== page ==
Cities That Deserve Championships
So who’s next in line? I’m looking at the Big Four professional sports (baseball, basketball, football, hockey) and factoring in heartbreak and such; my math includes the seasons completed by each team since the last team in the city to win a title won its title. Thus, in reverse order:
7. San Diego
Last title: Chargers, 1963, AFL.
Combined seasons sans title: 93 (Chargers 45, Padres 38, Clippers 6, Rockets 4)
Resume of Futility: It’s a surprisingly short one. The Chargers have never had prolonged abysmal periods, and have the Air Coryell years, the Stan Humphries Super Bowl, and LaDainian Tomlinson to their credit. The Padres have never won the World Series, losing 4-1 to the Tigers in 1984 getting swept by the Yankees in 1998.
Future Prospects: The Chargers appear to have slipped. The Padres had a shot last year, and fell short against the eventual NL champions in the wild-card play-in game. But San Diego’s such a nice place to live that it neutralizes some of the agony involved here.
Last title: Braves, 1995, MLB.
Combined seasons sans title: 46 (Braves/Falcons/Hawks 13 each, Thrashers 7)
Resume of Futility: Not quite as bad as you would think, and buoyed by the Braves’ long streak of division titles. The Falcons went to a Super Bowl during the streak, though Eugene Robinson made that a bad memory before the game even began. The Hawks went from laughingstock to semi-respected team with good play down the stretch and took the eventual champion Boston Celtics to seven games in the first round, but that does not erase the pathetic post-Dominique Wilkins years.
Future Prospects: The Hawks are young and talented, but the Eastern Conference has better teams on top right now and coming down the pike. The Falcons have the same youth and talent on tap, but they might not even be the best team in their own division. The Braves are at a low in their time, and though the pipeline is promising, the formerly automatic NL East has gotten frighteningly good in a short time. And the Thrashers aren’t doing anything anytime soon. So there’s probably no title in the near future.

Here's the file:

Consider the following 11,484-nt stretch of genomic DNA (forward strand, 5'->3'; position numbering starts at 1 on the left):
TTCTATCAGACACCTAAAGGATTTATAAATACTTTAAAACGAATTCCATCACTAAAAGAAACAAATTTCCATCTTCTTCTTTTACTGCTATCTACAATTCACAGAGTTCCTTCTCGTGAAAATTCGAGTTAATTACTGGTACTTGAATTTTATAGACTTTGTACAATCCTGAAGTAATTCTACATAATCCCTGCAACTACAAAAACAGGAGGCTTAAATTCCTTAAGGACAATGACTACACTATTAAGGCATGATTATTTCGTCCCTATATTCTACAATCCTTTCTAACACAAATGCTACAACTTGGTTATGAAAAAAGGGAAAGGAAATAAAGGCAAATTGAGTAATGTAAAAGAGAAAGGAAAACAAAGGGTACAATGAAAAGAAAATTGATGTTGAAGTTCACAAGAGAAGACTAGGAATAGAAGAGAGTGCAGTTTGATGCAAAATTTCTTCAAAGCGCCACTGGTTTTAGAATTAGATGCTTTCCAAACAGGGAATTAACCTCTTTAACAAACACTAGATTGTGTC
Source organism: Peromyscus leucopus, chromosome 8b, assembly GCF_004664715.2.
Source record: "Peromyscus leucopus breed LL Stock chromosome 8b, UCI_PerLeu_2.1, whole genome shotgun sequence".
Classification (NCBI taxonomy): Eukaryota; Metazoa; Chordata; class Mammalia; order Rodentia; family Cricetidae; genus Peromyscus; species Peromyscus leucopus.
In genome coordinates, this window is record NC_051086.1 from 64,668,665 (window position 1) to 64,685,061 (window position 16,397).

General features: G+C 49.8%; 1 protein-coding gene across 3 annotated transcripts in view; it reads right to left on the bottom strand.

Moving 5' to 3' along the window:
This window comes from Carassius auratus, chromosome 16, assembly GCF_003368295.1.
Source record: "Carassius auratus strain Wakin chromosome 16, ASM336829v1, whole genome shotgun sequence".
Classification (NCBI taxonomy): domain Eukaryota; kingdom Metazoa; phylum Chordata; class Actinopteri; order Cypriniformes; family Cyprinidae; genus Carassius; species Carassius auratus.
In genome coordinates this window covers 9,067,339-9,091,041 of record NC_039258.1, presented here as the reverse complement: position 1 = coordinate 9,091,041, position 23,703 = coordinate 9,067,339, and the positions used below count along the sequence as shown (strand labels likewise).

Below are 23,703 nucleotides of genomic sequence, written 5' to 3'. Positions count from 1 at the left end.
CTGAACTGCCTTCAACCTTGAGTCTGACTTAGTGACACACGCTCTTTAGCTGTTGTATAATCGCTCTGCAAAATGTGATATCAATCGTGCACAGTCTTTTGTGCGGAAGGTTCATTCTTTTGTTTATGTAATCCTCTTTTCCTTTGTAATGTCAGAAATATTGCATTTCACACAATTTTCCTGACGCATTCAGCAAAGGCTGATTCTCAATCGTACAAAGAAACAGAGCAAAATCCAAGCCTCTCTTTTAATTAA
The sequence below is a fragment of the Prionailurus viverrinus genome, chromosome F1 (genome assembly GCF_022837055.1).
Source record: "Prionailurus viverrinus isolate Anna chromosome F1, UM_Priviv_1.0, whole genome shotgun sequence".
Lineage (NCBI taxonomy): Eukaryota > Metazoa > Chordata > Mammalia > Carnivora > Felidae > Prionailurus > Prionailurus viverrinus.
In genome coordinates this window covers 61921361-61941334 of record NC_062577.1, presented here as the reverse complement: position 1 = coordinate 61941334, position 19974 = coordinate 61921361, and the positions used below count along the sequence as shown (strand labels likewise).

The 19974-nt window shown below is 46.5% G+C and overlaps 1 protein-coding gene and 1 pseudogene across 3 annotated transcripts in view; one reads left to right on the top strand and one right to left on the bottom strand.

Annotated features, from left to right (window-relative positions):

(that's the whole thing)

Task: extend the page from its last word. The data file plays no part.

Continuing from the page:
Last title: Never.
Combined seasons sans title: 76 (Bills 39, Sabres 37)
Resume of Futility: It’s not easy to make the Super Bowl for four straight years, much less lose it that many times in a row, but Buffalo did it. Buffalo also lost the first Stanley Cup Finals determined by a goal that was only sort of a goal. So there’s some misery here. And this is the only team on this list without a title.
Future Prospects: The Trent Edwards-led Bills have looked great at times this season, and in a weak AFC, might have a chance at a Super Bowl this year or soon. And the Sabres are getting better, with Ryan Miller backstopping a young team with as much chance as any team in the parity party that is the NHL.
Last title: Twins, 1991, MLB.
Combined seasons sans title: 60 (Timberwolves/Twins/Vikings 17 each, Wild 7, North Stars 2)
Resume of Futility: The only city on this list that has had two of its teams’ futures in the city threatened, Minnesotans also lost Kevin Garnett and Randy Moss, the two greatest talents to play for those teams in the interval, and seem poised to lose Marion Gaborik as well. The Vikings lost two NFC Championship Games, one on a field goal, and the other by 41 points. The T’Wolves went to the Western Conference Finals once. The Twins, perennially the best team in the region, barely escaped Bud Selig’s guillotine.
Future Prospects: The Twins have been competing for the AL Central for the last few years, but that’s about the only bright spot. The Wild have yet to make the Western Conference Finals, the T’Wolves are stuck in the loaded half of the NBA and are led by Al Jefferson, who’s no Garnett, and the Vikings have Gus Frerotte and Tarvaris Jackson on their two-deep at quarterback. This streak might last a while longer.